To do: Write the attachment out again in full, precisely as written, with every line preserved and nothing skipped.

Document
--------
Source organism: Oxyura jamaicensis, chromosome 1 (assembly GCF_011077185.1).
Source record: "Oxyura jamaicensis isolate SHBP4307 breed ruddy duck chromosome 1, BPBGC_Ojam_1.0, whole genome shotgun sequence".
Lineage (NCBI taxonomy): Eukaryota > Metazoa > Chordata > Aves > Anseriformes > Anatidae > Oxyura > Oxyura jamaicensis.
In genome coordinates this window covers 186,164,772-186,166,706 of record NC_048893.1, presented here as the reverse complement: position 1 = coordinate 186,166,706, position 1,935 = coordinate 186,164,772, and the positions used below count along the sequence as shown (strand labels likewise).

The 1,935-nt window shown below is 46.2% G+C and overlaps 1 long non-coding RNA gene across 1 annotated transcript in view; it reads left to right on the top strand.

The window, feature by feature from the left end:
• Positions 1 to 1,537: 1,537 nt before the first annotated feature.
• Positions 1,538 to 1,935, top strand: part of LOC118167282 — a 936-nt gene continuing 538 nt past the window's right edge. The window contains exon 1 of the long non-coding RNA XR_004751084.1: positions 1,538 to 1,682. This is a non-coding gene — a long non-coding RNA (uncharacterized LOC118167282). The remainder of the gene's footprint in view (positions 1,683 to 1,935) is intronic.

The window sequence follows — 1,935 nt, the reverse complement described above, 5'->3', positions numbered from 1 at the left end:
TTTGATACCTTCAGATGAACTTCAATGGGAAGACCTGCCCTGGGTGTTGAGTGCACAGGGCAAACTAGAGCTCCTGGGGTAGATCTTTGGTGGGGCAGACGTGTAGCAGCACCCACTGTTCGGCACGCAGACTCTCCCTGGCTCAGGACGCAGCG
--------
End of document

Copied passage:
Source organism: Oxyura jamaicensis, chromosome 1 (assembly GCF_011077185.1).
Source record: "Oxyura jamaicensis isolate SHBP4307 breed ruddy duck chromosome 1, BPBGC_Ojam_1.0, whole genome shotgun sequence".
Lineage (NCBI taxonomy): Eukaryota > Metazoa > Chordata > Aves > Anseriformes > Anatidae > Oxyura > Oxyura jamaicensis.
In genome coordinates this window covers 186,164,772-186,166,706 of record NC_048893.1, presented here as the reverse complement: position 1 = coordinate 186,166,706, position 1,935 = coordinate 186,164,772, and the positions used below count along the sequence as shown (strand labels likewise).

The 1,935-nt window shown below is 46.2% G+C and overlaps 1 long non-coding RNA gene across 1 annotated transcript in view; it reads left to right on the top strand.

The window, feature by feature from the left end:
• Positions 1 to 1,537: 1,537 nt before the first annotated feature.
• Positions 1,538 to 1,935, top strand: part of LOC118167282 — a 936-nt gene continuing 538 nt past the window's right edge. The window contains exon 1 of the long non-coding RNA XR_004751084.1: positions 1,538 to 1,682. This is a non-coding gene — a long non-coding RNA (uncharacterized LOC118167282). The remainder of the gene's footprint in view (positions 1,683 to 1,935) is intronic.

The window sequence follows — 1,935 nt, the reverse complement described above, 5'->3', positions numbered from 1 at the left end:
TTTGATACCTTCAGATGAACTTCAATGGGAAGACCTGCCCTGGGTGTTGAGTGCACAGGGCAAACTAGAGCTCCTGGGGTAGATCTTTGGTGGGGCAGACGTGTAGCAGCACCCACTGTTCGGCACGCAGACTCTCCCTGGCTCAGGACGCAGCG